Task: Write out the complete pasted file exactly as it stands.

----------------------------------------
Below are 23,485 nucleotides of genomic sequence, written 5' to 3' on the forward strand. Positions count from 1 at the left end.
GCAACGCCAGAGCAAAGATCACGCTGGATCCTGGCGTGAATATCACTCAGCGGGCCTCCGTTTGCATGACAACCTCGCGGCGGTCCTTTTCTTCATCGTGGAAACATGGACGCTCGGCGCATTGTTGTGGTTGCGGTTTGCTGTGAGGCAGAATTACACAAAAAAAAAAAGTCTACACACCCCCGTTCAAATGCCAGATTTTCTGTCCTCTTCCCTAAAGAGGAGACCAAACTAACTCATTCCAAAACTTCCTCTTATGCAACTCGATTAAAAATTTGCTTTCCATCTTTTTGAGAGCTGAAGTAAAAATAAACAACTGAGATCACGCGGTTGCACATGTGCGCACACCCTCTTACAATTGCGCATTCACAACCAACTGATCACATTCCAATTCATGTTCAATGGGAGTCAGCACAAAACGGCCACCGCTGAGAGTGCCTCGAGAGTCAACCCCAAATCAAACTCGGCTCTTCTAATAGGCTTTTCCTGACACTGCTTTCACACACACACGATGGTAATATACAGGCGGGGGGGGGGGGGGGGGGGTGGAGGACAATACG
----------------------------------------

Below are 23,485 nucleotides of genomic sequence, written 5' to 3' on the forward strand. Positions count from 1 at the left end.
GCAACGCCAGAGCAAAGATCACGCTGGATCCTGGCGTGAATATCACTCAGCGGGCCTCCGTTTGCATGACAACCTCGCGGCGGTCCTTTTCTTCATCGTGGAAACATGGACGCTCGGCGCATTGTTGTGGTTGCGGTTTGCTGTGAGGCAGAATTACACAAAAAAAAAAAGTCTACACACCCCCGTTCAAATGCCAGATTTTCTGTCCTCTTCCCTAAAGAGGAGACCAAACTAACTCATTCCAAAACTTCCTCTTATGCAACTCGATTAAAAATTTGCTTTCCATCTTTTTGAGAGCTGAAGTAAAAATAAACAACTGAGATCACGCGGTTGCACATGTGCGCACACCCTCTTACAATTGCGCATTCACAACCAACTGATCACATTCCAATTCATGTTCAATGGGAGTCAGCACAAAACGGCCACCGCTGAGAGTGCCTCGAGAGTCAACCCCAAATCAAACTCGGCTCTTCTAATAGGCTTTTCCTGACACTGCTTTCACACACACACGATGGTAATATACAGGCGGGGGGGGGGGGGGGGGGGTGGAGGACAATACG